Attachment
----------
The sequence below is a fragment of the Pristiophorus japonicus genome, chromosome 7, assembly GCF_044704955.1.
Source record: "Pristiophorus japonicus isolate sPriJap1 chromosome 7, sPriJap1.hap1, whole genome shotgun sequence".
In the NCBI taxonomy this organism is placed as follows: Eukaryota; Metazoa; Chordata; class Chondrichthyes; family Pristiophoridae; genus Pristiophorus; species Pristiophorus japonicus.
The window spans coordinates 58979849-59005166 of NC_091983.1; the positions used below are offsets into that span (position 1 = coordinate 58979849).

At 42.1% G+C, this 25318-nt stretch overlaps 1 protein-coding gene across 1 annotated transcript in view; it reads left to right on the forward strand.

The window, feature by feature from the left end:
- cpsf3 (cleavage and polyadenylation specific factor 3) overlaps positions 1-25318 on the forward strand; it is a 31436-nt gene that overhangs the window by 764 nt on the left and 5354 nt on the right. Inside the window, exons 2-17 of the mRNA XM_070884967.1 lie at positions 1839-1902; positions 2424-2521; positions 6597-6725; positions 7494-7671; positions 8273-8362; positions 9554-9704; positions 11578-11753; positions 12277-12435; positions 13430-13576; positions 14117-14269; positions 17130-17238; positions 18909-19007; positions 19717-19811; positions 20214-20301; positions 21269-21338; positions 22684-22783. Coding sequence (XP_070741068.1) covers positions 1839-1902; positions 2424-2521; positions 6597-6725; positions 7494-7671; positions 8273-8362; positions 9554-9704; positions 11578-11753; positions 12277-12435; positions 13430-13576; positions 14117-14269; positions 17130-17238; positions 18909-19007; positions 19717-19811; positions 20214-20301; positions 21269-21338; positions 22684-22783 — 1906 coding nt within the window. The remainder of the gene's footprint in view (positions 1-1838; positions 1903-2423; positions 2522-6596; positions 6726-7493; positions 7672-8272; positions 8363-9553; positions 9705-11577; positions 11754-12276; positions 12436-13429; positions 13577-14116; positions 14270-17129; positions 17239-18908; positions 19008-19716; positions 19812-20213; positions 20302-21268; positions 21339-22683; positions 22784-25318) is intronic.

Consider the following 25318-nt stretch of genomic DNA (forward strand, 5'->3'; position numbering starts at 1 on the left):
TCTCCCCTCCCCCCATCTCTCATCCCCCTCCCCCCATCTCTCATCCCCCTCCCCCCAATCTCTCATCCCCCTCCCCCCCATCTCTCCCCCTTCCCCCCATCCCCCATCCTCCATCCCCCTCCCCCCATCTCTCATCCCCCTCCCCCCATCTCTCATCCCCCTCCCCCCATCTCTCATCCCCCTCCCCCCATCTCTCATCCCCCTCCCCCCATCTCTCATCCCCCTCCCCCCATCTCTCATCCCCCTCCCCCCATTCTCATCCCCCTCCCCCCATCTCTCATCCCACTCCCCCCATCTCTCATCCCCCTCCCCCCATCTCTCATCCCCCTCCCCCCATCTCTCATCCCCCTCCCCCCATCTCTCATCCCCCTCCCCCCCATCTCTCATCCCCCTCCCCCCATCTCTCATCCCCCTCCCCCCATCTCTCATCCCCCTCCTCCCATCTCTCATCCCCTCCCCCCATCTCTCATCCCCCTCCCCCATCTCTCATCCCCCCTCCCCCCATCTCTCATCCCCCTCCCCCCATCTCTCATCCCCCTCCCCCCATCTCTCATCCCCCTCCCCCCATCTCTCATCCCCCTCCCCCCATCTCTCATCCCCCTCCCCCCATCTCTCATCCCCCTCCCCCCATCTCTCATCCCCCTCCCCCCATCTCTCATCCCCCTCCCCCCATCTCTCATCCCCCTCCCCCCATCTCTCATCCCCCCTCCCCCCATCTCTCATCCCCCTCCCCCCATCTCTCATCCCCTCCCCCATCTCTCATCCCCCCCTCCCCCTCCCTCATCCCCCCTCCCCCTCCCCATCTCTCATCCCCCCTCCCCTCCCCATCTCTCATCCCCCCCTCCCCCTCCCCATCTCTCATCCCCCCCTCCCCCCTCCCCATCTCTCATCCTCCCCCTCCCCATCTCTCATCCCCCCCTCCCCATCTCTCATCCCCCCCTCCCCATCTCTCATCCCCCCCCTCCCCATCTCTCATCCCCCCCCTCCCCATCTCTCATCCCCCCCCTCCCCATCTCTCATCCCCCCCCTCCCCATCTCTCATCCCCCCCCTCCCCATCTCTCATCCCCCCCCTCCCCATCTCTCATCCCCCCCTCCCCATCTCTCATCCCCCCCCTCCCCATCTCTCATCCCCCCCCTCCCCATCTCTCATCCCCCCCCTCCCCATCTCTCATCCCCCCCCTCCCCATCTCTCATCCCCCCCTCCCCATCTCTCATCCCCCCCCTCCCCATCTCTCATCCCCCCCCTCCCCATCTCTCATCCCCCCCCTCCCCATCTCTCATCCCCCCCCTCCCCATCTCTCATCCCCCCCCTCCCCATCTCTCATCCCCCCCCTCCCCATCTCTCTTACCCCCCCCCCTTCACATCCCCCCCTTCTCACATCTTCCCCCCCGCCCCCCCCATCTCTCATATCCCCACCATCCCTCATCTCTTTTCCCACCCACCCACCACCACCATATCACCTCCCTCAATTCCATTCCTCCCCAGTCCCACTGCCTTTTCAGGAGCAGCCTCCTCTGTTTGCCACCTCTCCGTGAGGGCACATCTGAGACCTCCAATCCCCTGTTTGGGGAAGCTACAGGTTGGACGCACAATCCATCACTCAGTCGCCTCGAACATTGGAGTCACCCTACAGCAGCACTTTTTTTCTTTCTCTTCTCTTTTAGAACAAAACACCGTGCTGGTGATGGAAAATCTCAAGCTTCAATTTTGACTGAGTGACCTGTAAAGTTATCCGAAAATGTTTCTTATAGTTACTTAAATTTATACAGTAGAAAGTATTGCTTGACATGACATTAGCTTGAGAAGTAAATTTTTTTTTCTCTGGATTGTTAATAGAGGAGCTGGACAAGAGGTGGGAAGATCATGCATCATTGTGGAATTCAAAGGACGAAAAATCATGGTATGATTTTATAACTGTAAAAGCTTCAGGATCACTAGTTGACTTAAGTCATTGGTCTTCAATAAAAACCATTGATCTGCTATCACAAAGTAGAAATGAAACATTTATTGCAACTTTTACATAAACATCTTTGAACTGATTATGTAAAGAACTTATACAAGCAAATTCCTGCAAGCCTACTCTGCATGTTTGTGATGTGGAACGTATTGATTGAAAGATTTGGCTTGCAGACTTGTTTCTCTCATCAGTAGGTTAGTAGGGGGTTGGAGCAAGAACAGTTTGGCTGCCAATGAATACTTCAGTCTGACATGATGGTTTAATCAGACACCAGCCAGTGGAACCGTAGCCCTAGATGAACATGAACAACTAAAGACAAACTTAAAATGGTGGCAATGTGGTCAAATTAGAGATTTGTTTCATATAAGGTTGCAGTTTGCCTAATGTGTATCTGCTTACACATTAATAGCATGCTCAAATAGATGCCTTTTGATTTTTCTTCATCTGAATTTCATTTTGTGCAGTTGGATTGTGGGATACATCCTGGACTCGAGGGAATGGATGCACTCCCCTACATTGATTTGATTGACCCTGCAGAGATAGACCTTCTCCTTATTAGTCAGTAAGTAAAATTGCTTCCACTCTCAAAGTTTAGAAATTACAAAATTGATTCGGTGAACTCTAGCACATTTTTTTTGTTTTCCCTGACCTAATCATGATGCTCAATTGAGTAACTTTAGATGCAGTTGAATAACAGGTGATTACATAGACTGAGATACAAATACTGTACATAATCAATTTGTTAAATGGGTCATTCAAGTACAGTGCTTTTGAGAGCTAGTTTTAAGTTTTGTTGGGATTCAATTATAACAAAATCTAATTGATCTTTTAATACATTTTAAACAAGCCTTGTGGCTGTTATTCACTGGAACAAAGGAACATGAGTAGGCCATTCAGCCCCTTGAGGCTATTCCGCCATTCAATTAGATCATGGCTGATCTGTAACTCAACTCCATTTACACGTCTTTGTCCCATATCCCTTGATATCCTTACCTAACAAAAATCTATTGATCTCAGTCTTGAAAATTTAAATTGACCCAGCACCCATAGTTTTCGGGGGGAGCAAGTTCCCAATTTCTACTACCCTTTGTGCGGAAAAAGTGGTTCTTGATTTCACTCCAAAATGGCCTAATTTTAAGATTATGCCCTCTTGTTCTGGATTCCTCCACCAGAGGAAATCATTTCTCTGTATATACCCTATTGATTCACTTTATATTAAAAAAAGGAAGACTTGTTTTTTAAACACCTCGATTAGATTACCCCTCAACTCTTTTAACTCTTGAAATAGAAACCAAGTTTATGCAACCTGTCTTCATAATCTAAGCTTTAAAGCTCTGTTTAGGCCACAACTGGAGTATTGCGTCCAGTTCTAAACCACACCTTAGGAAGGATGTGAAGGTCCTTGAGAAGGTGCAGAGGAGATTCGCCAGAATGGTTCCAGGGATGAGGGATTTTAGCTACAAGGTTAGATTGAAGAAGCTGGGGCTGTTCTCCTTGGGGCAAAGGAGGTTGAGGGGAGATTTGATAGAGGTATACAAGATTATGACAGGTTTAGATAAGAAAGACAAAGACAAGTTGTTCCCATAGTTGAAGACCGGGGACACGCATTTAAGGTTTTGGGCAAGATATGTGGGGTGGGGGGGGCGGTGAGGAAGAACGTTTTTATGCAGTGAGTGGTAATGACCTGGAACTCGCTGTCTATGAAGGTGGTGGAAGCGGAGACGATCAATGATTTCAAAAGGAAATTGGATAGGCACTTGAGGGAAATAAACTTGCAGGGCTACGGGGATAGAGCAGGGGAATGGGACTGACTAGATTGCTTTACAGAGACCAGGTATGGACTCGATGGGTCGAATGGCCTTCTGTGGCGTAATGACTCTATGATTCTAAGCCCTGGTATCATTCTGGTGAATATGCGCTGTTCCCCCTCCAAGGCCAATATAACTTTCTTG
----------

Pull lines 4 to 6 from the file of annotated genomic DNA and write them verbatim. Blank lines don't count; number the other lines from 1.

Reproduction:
The window spans coordinates 58979849-59005166 of NC_091983.1; the positions used below are offsets into that span (position 1 = coordinate 58979849).

At 42.1% G+C, this 25318-nt stretch overlaps 1 protein-coding gene across 1 annotated transcript in view; it reads left to right on the forward strand.

The window, feature by feature from the left end: